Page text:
Dynamic DNS with AWS Lambda and DynamoDB

A cluster of Raspberry Pi Servers

Back in 2015, Amazon Web Services (AWS) published a blog post and sample code illustrating how to create a serverless dynamic DNS service using AWS Lambda and API Gateway. I loved the idea and added this to my ever-growing list of projects to tackle “one of these days.”

After deciding to self-host my blog on a Raspberry Pi, I finally got around to implementing this dynamic DNS solution in order to point blog.jasonweddington.com to the dynamic IP address from my ISP. For the most part, everything you need is in the repo accompanying the original post, but there were a few places where I found myself scratching my head. So in this post, I’ll walk through the steps required to implement the solution. Before diving in though, take a look at the AWS post describing the solution to get a sense for what we’re about to build. Note also that since the time this blog post was published, the solution on GitHub has been updated to store DNS configuration in a DynamoDB. This more recent version that used DynamoDB is what we’ll implement below.

Here are the steps required to implement your own dynamic DNS service in AWS:

  1. Clone the git repository
  2. Create a hosted zone in AWS Route 53
  3. Use CloudFormation to deploy the stack in your AWS account
  4. Add an NS record that points a subdomain to AWS Route 53 (if your main DNS is not Route 53)
  5. Create one or more records in DynamoDB for the DNS records you want to manage
  6. Test your setup with curl
  7. Set up a cron job to update the IP address(es) associated with your domain(s)

1. Clone the git repository

First we need to grab the code from GitHub. This repo includes the CloudFormation template we’ll use later to create our infrastructure in AWS.

git clone https://github.com/awslabs/route53-dynamic-dns-with-lambda.git

2. Create a hosted zone in AWS Route 53

If you do not already have a hosted zone in Route 53 for the DNS name(s) you want to manage with the dynamic DNS system, you’ll need to create one now. Navigate to the Route 53 Hosted zones (https://console.aws.amazon.com/route53/v2/hostedzones) section in the AWS console and click “Create hosted zone”:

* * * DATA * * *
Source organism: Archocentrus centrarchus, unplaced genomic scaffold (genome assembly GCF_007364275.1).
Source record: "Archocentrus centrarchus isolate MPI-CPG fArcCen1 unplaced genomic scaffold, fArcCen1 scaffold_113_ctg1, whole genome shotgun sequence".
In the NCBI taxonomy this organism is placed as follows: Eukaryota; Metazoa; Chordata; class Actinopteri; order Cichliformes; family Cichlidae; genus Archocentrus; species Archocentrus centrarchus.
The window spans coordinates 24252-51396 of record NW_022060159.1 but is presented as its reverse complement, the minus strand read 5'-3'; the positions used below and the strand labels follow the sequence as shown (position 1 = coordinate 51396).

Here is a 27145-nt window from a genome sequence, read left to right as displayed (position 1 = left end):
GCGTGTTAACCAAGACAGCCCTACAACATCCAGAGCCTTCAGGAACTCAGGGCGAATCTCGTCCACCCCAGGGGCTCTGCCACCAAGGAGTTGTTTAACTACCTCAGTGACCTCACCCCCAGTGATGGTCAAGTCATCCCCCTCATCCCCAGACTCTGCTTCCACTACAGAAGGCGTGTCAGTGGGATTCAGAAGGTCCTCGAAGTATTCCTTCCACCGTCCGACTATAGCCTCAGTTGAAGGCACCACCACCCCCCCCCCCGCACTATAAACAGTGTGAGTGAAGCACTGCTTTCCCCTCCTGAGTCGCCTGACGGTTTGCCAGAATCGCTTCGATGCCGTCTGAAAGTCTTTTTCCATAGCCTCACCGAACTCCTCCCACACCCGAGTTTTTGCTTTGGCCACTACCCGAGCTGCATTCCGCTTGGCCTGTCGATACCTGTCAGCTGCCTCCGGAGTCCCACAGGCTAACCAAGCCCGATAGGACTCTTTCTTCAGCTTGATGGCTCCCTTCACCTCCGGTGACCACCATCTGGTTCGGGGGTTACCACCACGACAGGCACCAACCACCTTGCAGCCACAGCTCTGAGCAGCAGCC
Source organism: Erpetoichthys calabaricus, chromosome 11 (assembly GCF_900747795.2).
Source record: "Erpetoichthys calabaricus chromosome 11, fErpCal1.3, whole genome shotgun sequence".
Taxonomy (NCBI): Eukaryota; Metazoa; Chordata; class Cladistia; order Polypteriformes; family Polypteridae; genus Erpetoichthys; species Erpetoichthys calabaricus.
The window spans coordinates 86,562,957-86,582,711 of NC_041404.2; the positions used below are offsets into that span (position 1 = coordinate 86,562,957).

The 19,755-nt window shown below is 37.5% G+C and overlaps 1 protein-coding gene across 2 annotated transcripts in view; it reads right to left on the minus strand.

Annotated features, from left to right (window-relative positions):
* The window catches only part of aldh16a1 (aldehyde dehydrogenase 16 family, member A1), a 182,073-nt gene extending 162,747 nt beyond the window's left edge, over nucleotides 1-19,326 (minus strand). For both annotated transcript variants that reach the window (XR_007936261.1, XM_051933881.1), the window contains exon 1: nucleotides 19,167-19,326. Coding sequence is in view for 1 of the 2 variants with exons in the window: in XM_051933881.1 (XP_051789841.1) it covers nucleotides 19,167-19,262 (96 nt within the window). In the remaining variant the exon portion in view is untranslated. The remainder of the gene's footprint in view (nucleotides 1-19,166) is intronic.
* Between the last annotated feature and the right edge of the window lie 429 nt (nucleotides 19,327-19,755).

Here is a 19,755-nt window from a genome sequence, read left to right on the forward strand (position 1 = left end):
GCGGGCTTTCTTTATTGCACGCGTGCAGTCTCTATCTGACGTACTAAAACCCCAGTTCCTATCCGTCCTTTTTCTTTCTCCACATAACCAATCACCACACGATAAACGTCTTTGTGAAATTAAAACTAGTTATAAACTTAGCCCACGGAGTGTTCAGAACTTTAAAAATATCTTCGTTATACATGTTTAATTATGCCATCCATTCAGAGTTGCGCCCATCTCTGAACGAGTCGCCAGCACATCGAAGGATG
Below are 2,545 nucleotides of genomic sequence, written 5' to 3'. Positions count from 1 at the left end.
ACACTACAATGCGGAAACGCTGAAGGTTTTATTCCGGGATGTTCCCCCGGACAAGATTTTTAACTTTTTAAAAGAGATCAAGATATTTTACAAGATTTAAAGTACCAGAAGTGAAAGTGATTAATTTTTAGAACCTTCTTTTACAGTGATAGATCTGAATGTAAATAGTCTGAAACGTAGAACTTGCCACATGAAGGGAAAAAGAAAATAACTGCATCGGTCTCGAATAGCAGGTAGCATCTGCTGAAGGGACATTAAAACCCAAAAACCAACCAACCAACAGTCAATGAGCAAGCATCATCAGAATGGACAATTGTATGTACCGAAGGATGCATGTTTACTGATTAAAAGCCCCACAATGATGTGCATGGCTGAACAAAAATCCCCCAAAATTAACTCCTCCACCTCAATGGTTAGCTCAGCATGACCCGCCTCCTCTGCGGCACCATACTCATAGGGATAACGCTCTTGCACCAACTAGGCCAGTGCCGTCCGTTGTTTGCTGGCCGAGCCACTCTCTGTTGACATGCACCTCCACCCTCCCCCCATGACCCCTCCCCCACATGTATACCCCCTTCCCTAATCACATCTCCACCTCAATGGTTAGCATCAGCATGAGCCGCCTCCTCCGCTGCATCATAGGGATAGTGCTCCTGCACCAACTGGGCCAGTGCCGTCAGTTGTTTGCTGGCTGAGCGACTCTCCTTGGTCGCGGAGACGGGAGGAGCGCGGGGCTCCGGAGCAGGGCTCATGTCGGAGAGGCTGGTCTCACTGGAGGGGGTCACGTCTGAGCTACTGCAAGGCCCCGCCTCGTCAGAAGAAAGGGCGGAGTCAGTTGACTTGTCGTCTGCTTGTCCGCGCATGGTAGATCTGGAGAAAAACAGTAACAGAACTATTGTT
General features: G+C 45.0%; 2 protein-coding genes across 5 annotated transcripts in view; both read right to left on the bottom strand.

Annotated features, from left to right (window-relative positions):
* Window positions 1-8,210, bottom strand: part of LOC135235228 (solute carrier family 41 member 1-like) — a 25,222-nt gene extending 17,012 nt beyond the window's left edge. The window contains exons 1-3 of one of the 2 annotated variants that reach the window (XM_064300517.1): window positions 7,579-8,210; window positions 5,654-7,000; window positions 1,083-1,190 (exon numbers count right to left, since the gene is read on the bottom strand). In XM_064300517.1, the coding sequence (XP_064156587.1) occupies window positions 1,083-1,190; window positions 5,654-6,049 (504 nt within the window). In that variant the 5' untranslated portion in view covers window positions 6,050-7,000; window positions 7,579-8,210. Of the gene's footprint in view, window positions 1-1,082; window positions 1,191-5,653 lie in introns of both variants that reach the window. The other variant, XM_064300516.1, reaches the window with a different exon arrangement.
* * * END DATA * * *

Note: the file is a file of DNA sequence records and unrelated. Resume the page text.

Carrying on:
Create hosted zone

If you plan to use Route 53 for the main domain (e.g. example.com) create a zone called example.com. If you’re only going to manage the DNS for a subdomain with this solution, name the hosted zone accordingly. For example, I’m only managing the blog.jasonweddington.com subdomain:

Hosted Zone Details

Take note of the hosted zone ID (blurred in the screenshot above) and name servers that AWS automatically assigned to your hosted zone. You’ll need these details later.

There are more details on the required Route 53 DNS setup in the repo for this project on GitHub:
https://github.com/awslabs/route53-dynamic-dns-with-lambda/blob/master/documentation/route53_setup.md.

Important: don’t use the name servers from the screenshot above, use the name servers assigned to your hosted zone.

3. Use CloudFormation to deploy the stack in your AWS account

Now we need to edit the CloudFormation template to set a couple of variables. Open route53-ddns.yml in the root of the repo you cloned in step one and set the following values:

route53ZoneName

route53ZoneName: [the name of the hosted zone you created in step 2]

Example:

route53ZoneName: 'blog.jasonweddington.com'

route53ZoneId

route53ZoneId: [the zone ID of the zone you created in step 2]

Example:

route53ZoneId: '12345'


Now we’re ready to create the CloudFormation stack. Go to the CloudFormation section in the AWS console and click “Create stack.” Upload your modified version of route53-ddns.yml and click Next:

Create a CloudFormation stack

Step through the wizard to deploy the stack. It will take a few minutes to create all of the resources. Once complete, take note of the apiKey and apiUrl in the Outputs section in CloudFormation: